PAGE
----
All in all, some people enjoyed it and actually recommended it, I guess it’s an acquired taste or we all just have different tastes.
Read also: Nyar Sindo’s guide to a supermarket floor
Catching up with Kenyan brands
Another question that kept bugging me was, why is sushi highly-priced yet the meat is actually raw? There’s little to no cooking costs so why is it even pricier than Nyama Choma?
The reality is that the market will tend to value established brands mostly built by global companies and years of soft power by western capitals that have built currency around French Wine, Scottish Whisky and Italian Pizza. But we are slowly catching up.
Being someone who doesn’t try new foods often, I had gotten enough exposure for the next three months from one Sushi roll and now as we proceeded to our next stop I had to go reeling from the taste of raw salmon since water didn’t take it away it seems like I needed “kitu tamu” but coincidentally our next stop was a store known as Kitu Kali.
Custom tribal printed hoodies, shirts and shoes were the face of these magnificent stores. We had walked into Kitu Kali which was a Kenyan-owned and themed business.
If you’re looking for that authentic and stylish look while still wanting to ooze the Made in Kenya vibes don’t I have news for you? Kitu kali offers you a wide selection of attire to choose from all being unique and of amazing quality.
“We source materials locally, produce and manufacture ourselves then retail them at affordable prices to everyone” that’s what Beatrice had to say upon inquiry of how they get their products. To this point, everything just kept getting better.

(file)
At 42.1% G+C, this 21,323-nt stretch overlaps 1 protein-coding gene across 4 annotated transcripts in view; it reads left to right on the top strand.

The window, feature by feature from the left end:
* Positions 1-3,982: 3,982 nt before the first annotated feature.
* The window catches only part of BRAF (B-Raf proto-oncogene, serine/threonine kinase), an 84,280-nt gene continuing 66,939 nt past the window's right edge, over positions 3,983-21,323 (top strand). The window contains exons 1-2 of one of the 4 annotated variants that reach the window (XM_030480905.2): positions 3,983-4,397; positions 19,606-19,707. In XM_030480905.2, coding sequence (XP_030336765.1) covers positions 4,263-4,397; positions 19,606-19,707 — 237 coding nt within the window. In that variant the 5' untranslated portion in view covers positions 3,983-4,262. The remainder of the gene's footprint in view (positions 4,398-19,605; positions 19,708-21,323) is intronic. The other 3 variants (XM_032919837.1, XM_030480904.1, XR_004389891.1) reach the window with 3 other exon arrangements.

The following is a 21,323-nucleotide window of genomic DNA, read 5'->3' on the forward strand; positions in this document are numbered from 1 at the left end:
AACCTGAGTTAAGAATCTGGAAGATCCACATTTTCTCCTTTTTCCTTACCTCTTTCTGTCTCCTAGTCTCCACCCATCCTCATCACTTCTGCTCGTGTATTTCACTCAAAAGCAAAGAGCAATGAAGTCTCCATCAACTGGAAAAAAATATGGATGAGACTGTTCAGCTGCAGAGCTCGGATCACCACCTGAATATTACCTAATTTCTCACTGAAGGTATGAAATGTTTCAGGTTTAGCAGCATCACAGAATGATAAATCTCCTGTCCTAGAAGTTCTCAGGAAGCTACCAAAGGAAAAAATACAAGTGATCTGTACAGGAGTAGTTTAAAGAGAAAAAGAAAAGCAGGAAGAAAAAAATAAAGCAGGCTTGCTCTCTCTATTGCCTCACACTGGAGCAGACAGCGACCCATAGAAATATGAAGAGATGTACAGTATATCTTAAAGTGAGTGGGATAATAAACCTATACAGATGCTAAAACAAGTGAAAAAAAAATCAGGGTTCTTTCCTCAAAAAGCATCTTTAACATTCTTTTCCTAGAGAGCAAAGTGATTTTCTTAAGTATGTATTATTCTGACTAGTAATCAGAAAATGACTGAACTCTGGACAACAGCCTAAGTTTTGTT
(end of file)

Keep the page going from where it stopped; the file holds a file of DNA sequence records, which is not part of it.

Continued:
But even as these dash of African print finds itself into recognizable merchandise, the reluctance by locals to secure branding rights over our unique relics has not stopped the global market from exploiting this branding gap.
Decathlon is a French multinational that prides itself in being the one-stop shop for anything dealing with sports boats of a jogging and running T-shirt line named “Kalenji ”.
Here, it’s quite a normal occurrence to bump into Kenyan athletes in the Rugby 15’s or Kenyan runners looking to upgrade their jogging shoes. They have only two stores locally with the other one being in Two Rivers. Over 70 sports are covered, from kayaking to camping to gym weights and so on.
They weren’t joking when they said that they actually have everything. In addition, they only sell their brands “The store has its own manufacturing and production operations and later they sell their products under their own different brands” Jackie, our host mentioned.
Malls are still about outdoor experiences
You’ve not gotten the full experience from Decathlon without some light exercises, luckily we’d use that as warm-up for our next activity at The Jump-Ke which was quite an adrenaline-filled experience.
We weren’t about to pass on experiencing the longest zipline in a mall setting. Considering I’ve had a fractured relationship with heights, I was at a crossroads. After seeing the safety measures in place and some brief training, it didn’t seem quite bad.
Ziplining across the mall, jumping onto airbags from absurdly high heights were clearly activities that left you feeling like a new person.
At one point during the airbag jumps, I thought I’d not land, the period in the air felt prolonged more like 10 seconds, I was shaking. That was both scary and exhilarating and definitely enough for the day in terms of activities and stops, however, my tummy had different expectations.
Savoan Harvest came through on that end an ambient dining location within the mall but somehow secluded and closer to the park. The food was quite delectable, they even had vegan burgers and Samosas, however, I wasn’t trying anything new soon after my earlier Sushi experience.
After the day’s experience, a realization was that you could go to a Mall and not experience its full offerings owing to the fact that I’d been here previously but didn’t get the full experience.
A constant in my head was Tunarudi lini tena? Clearly, even as malls now call for the more niche customers, one size that fits us all is whether our pockets will let us experience the outdoor fun the realtors felt we deserved.